This year’s surprise hit, the quasi-documentary, The Blair Witch Project, features such music on the soundtrack. So as not to alter the documentary feel of the film, the soundtrack titled Josh’s Blair Witch Mix, consists of music supposedly compiled by the character Josh and played in the car on the fateful trip to the woods. The music on this “companion piece,” however, is not actually heard in the movie. This serves as an extreme example of how music is often separated from the film. Were it not for the snippets of dialogue included on the soundtrack, it would have little direct bearing on the film. Many soundtracks have become separate entities from the films with which they are engaged, as they are both products of the films as well as works of art to be taken on their own merit.
Recent years have seen this separation of films and their music reach grand heights. It is interesting to note that this separation of music and film comes at a time in our entertainment history when these worlds literally are closer than ever. Now consumers can shop in multimedia entertainment superstores. One doesn’t even have to travel to a separate video store anymore, for one can buy or rent movies in the same building as one buys the latest radio hit. For instance, one can rent Austin Powers: The Spy Who Shagged Me and upon returning the video, purchase the soundtrack, complete with Madonna’s hit, “Beautiful Stranger,” at the same location.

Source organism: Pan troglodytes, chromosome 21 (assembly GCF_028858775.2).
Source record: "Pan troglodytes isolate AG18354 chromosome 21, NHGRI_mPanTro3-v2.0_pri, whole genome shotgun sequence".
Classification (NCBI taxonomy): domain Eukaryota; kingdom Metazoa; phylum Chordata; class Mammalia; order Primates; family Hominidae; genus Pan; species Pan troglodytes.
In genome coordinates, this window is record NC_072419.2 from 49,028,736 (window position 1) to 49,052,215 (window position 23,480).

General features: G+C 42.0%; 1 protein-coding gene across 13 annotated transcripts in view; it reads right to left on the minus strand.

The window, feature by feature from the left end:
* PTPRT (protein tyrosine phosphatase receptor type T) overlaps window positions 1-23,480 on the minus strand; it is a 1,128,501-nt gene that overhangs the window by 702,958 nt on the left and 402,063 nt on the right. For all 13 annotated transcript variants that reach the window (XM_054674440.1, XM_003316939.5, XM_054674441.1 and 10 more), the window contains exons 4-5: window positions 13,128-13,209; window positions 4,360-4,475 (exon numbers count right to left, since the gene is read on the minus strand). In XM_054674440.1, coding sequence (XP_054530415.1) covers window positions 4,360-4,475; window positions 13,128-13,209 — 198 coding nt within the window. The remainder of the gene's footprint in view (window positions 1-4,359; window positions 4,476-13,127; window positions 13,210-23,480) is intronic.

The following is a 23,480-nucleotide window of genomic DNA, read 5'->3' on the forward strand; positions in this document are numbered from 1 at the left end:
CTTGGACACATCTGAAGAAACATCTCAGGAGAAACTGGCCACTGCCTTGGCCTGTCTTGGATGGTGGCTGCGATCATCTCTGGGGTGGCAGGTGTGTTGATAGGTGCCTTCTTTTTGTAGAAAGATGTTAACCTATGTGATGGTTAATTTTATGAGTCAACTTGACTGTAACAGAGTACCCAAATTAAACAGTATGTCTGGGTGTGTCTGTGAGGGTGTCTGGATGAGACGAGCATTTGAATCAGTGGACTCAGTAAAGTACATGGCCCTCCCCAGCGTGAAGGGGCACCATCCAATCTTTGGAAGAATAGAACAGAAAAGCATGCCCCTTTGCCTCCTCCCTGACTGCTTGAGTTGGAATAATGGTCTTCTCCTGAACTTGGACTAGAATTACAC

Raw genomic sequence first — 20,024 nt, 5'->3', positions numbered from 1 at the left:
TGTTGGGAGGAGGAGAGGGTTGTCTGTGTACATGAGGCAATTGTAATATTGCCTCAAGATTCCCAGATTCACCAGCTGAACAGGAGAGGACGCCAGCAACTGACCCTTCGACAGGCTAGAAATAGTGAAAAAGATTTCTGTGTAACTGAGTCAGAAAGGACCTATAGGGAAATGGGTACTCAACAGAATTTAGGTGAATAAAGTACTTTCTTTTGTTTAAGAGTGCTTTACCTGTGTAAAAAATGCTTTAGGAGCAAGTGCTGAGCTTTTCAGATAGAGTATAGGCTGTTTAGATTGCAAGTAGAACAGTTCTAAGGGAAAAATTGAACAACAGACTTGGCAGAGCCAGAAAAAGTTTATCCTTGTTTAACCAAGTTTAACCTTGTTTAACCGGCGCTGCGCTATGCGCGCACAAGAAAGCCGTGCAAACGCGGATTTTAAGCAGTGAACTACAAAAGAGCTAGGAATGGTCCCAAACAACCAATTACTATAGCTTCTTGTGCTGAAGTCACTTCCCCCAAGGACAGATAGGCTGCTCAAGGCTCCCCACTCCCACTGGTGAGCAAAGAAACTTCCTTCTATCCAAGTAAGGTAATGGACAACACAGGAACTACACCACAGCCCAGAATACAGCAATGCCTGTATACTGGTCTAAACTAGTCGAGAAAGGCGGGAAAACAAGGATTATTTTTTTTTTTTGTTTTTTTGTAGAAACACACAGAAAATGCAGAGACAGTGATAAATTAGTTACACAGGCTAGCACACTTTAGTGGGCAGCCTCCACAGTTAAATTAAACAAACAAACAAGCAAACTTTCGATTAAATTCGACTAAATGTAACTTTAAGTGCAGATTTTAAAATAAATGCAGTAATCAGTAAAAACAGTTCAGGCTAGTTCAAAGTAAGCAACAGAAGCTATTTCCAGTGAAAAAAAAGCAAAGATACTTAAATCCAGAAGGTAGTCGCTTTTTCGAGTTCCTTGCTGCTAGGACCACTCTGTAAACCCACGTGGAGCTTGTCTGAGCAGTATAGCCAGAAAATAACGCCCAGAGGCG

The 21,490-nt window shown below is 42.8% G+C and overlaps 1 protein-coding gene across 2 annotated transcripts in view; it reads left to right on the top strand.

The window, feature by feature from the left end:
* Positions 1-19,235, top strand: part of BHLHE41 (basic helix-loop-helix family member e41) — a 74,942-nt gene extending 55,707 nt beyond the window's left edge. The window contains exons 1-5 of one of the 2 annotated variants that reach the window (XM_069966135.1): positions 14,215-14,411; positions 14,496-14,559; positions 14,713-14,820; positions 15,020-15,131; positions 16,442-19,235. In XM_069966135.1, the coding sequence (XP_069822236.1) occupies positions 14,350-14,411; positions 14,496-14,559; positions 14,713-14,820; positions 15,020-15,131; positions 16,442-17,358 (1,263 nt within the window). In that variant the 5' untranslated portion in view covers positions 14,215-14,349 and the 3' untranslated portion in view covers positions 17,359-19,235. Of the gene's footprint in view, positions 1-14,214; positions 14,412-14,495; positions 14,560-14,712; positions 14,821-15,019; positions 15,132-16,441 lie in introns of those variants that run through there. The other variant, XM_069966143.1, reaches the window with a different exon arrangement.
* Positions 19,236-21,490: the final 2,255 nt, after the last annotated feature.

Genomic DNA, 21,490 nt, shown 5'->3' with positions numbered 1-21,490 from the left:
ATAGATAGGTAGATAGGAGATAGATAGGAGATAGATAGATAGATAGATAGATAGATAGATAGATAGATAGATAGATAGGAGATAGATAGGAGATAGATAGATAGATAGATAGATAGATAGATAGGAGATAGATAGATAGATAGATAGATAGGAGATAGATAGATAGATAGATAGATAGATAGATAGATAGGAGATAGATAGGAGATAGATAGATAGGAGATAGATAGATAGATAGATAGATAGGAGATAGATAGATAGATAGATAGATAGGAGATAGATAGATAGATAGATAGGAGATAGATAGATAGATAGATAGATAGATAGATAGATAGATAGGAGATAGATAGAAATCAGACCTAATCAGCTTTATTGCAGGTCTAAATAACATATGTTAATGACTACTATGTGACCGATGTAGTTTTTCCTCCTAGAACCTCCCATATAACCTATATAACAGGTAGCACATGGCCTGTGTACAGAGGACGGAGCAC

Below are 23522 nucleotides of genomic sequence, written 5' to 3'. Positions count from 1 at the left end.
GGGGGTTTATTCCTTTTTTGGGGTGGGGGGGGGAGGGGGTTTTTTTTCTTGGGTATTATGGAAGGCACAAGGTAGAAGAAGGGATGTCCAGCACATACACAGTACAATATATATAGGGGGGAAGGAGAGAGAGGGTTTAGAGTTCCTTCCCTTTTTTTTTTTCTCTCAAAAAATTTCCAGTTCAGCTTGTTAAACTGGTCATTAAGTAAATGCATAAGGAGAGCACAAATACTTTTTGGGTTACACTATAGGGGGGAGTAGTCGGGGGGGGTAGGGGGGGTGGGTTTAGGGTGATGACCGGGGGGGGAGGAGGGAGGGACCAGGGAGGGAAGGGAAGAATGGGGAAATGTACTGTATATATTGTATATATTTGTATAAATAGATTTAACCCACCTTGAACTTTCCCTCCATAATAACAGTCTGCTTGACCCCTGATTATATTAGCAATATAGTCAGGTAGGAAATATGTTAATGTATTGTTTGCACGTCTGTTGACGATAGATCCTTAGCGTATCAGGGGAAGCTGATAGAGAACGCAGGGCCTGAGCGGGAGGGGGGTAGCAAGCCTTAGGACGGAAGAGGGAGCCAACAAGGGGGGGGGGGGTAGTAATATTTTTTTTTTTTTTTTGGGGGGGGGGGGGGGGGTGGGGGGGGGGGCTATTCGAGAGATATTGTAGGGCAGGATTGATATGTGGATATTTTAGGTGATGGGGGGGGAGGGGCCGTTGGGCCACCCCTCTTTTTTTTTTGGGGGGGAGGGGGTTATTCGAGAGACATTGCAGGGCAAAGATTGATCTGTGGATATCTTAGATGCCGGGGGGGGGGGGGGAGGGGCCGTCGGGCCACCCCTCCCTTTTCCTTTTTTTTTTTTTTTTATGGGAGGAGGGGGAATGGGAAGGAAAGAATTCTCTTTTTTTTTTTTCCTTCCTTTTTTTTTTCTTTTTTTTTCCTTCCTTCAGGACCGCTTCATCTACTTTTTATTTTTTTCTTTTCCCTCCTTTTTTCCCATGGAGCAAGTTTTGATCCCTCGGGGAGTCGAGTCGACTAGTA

We see a greater number of music stars engaging in film roles – from Alanis Morisette in Kevin Smith’s recent Dogma, to folk songstress supreme, Jewel, starring in Ang Lee’s latest, Ride With the Devil. David Bowie has, of course, created a film career almost parallel to his music career, citing many films to his credit, including Basquiat and Labyrinth. These musicians serve as examples of how many popular music stars wish to involve themselves in films, within an arena that is separate from music. This recent resurgence of music stars as film stars (or producers, in the case of R.E.M. frontman Michael Stipe, who produced 1998’s Velvet Goldmine and this year’s Being John Malkovich) is not unlike the current situation of the movie soundtrack. Often, the producers want to separate the soundtrack from the film. As is the case with The Blair Witch Project, the soundtrack, in effect, has very little to do with the actual film.
Any discussion of soundtracks would be remiss in not mentioning the money involved in such ventures. As we have seen, with soundtracks such as Titanic and City of Angels, Hollywood movies often capitalize on their wild popularity through huge music sales. The soundtrack for Titanic broke numerous records, the most-well known being that it is the most popular and financially successful soundtrack in all of Hollywood’s history. Like Simon and Garfunkel’s “Mrs. Robinson,” Celine Dion’s insipid radio-friendly ear candy, “My Heart Will Go On,” is not even featured in the film. Rather, it is strictly background music for the closing credits. Interestingly, much of Titanic‘s groundbreaking sales rested heavily on the popularity of this song. In the film, only the instrumental version is featured.